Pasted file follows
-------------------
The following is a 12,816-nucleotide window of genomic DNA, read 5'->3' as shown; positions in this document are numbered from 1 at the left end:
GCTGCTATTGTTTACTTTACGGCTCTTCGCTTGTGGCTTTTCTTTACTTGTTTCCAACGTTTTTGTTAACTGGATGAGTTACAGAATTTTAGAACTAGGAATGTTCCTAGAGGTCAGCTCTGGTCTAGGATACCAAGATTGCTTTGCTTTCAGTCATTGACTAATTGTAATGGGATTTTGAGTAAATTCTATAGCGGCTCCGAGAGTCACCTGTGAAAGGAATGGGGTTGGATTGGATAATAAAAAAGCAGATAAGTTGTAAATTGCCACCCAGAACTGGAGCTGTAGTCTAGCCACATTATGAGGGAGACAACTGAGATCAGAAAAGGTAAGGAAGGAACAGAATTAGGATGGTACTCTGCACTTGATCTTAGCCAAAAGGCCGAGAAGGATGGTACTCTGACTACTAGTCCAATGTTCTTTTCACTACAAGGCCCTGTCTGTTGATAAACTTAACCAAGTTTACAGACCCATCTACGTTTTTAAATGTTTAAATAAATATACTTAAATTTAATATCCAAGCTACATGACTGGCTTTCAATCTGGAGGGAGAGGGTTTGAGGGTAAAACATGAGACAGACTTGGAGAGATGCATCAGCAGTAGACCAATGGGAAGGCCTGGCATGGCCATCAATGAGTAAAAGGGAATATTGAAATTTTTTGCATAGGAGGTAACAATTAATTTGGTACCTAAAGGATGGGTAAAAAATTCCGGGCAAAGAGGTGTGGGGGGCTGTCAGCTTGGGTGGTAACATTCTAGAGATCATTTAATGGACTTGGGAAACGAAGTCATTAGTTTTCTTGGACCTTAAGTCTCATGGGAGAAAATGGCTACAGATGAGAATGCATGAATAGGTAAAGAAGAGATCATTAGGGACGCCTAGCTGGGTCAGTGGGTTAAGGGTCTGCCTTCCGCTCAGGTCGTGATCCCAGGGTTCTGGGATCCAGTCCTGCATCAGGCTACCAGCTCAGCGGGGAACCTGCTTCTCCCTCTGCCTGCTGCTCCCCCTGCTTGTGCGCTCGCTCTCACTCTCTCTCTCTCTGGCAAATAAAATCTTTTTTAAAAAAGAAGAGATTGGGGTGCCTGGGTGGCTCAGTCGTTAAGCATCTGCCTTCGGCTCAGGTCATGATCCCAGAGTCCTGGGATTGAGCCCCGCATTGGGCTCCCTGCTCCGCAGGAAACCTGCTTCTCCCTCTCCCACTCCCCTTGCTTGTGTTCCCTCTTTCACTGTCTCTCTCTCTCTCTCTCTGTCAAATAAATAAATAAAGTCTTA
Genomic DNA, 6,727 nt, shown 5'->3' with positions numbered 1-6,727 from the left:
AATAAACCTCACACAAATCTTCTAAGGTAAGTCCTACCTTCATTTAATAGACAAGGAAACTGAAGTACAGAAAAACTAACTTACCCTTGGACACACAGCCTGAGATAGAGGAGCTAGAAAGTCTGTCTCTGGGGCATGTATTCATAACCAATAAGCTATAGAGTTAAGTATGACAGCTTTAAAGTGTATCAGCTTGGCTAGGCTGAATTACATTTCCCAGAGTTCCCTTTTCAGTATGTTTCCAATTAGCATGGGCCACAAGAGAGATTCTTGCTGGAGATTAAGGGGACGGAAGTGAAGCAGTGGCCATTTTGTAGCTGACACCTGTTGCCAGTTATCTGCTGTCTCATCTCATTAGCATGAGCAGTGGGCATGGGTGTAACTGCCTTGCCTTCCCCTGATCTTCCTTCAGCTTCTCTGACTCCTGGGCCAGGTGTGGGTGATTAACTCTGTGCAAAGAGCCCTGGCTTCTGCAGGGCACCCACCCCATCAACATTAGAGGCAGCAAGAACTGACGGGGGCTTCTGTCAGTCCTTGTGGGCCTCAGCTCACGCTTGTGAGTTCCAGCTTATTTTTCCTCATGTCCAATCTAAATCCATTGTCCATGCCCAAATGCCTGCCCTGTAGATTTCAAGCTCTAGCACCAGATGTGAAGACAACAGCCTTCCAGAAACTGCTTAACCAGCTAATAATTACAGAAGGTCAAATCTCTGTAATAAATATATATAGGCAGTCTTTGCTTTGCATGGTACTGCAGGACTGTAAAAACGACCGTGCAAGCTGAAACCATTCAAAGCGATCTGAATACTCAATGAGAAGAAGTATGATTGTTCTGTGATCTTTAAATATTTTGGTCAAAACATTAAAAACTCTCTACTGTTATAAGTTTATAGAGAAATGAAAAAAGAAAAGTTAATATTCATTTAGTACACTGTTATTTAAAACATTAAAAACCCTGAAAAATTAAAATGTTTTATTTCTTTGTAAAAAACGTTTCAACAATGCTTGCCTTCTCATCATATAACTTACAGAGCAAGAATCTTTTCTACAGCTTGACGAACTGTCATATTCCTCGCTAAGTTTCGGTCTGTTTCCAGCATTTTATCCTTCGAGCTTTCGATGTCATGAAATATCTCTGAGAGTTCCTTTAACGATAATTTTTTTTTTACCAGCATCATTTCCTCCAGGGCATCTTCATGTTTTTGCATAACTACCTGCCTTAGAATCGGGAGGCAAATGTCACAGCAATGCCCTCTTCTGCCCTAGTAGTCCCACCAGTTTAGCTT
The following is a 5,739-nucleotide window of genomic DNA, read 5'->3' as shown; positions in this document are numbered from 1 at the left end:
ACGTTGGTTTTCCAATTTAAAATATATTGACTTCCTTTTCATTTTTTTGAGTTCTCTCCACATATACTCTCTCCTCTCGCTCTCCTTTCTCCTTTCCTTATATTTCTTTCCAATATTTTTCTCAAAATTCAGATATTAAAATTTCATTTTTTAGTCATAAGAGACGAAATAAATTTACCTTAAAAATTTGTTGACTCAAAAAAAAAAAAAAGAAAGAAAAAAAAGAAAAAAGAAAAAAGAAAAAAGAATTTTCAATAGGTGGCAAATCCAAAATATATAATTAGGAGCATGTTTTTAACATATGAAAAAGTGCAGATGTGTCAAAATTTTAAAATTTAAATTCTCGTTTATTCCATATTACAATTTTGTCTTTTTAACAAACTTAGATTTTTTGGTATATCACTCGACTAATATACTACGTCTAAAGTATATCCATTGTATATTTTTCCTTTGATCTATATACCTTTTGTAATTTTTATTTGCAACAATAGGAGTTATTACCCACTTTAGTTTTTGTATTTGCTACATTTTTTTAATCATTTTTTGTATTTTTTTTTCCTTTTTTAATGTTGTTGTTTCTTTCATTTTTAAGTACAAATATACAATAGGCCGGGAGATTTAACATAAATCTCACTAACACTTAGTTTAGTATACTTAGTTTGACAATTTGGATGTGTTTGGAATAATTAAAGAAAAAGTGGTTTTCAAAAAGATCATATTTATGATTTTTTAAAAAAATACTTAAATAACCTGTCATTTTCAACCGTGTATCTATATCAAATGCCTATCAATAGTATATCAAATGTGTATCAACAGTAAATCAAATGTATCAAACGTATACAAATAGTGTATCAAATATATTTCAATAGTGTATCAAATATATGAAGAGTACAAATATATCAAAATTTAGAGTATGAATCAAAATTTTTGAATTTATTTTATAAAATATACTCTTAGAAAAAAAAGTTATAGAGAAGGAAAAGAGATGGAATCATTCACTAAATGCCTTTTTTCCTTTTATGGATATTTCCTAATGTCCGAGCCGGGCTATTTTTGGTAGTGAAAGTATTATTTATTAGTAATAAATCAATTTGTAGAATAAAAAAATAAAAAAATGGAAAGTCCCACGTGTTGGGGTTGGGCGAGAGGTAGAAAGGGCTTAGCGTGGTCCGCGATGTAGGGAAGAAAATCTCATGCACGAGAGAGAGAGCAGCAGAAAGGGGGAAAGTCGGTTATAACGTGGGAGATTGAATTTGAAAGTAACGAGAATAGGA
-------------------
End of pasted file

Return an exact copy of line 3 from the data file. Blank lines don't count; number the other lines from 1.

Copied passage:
Genomic DNA, 6,727 nt, shown 5'->3' with positions numbered 1-6,727 from the left: